“Missouri is one of the best states to be involved with the Special Olympics. It’s very well organized. The USA Games usually take place over July 4th weekend. That process starts a year prior with something we call ‘selection camp’. We have athletes from all over the state- coaches and partners and all- that come in, and we are at sports camp for a week. The purpose of that sports camp is to see how coaches interact with athletes, and see which athletes can handle being away from their family for a week. We start every morning at 5, 5:30. We walk around the track. We try to get a mile in. When we go to the USA games, you are walking to the venues and you might have to walk back to your dorm and all that. If they can’t handle the physicality, it hurts their chances of going. We are looking at a lot of different things that whole week. We try to take as many as we can. Especially ones that haven’t been before. It’s a great opportunity.
“The athletes make friends from every other state and each state has a pin, so they trade pins all through the week. They try to get all 50 of them. It’s really something to be a part of, to experience. At the end of the week, we have the closing ceremonies, and people trade jerseys, hats, towels and whatever else with your state name on it. I’ve been fortunate to be involved with two of them [USA Games], and each time they’ve been pretty incredible. The athletes really like hugs. They are really good with names and faces.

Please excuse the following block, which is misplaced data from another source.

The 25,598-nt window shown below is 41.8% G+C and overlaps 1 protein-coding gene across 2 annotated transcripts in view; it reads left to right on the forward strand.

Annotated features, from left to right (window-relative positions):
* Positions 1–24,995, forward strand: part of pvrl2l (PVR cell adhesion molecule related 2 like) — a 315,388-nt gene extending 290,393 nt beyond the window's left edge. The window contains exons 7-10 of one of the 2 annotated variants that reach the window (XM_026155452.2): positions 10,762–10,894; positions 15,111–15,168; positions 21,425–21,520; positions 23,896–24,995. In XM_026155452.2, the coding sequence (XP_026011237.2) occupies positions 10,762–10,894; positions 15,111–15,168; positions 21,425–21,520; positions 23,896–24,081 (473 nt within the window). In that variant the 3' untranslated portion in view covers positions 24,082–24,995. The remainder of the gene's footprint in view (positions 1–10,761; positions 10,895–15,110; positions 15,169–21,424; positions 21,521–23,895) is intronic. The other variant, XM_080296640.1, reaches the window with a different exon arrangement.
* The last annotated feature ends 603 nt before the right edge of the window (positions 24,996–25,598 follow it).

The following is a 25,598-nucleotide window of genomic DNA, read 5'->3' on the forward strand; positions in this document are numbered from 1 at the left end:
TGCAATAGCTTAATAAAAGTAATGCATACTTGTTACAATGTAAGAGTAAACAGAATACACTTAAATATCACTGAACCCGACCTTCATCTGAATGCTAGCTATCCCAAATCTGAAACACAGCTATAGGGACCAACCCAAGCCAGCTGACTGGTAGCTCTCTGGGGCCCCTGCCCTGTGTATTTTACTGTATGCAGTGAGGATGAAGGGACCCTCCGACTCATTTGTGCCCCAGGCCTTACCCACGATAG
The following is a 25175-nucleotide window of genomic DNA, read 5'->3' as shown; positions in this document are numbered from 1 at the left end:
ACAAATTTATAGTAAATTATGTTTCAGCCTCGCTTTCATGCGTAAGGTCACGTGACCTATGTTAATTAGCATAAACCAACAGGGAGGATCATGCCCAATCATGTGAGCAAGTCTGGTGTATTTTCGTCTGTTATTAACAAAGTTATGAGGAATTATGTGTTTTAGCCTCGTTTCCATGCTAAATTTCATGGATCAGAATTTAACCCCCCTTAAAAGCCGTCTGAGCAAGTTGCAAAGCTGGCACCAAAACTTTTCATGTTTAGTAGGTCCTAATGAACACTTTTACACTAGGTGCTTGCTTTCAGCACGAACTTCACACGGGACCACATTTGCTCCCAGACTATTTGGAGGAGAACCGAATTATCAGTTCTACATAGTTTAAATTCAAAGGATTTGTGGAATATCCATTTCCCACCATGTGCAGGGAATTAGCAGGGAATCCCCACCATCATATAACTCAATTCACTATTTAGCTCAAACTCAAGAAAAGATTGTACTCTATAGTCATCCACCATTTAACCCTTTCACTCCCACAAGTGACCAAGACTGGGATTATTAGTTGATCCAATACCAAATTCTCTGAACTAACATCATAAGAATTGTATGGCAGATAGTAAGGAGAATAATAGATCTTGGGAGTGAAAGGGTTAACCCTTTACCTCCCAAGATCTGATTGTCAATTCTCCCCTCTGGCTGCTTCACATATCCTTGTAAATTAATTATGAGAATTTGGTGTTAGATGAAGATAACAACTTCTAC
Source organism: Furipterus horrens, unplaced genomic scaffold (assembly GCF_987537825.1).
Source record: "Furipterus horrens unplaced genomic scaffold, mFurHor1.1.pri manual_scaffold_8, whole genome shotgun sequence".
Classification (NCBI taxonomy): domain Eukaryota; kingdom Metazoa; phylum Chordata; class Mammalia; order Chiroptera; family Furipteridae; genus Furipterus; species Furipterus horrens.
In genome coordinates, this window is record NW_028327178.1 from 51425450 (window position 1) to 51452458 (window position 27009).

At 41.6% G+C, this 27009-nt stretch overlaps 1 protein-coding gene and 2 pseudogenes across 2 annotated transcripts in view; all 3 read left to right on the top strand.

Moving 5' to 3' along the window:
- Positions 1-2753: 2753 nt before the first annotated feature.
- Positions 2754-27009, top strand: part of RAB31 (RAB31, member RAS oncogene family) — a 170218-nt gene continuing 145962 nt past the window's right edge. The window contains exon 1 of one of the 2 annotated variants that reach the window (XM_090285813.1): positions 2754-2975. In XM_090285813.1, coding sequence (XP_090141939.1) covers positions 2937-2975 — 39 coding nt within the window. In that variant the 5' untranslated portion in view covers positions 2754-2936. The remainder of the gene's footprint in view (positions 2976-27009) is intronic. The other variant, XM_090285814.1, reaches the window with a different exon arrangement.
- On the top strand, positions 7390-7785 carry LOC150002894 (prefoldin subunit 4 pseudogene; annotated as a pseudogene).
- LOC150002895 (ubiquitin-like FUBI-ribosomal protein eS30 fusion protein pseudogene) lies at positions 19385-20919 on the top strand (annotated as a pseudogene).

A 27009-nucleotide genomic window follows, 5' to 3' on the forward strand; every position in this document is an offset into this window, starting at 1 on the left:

“I always tell people that these are the real athletes, the real role models that we need to be trying to imitate. I’m not saying all pro athletes are bad or anything like that. Our Special Olympic athletes, they play the game for all the right reasons. They have great sportsmanship and they just purely enjoy competing. There is a lot we can learn from them.”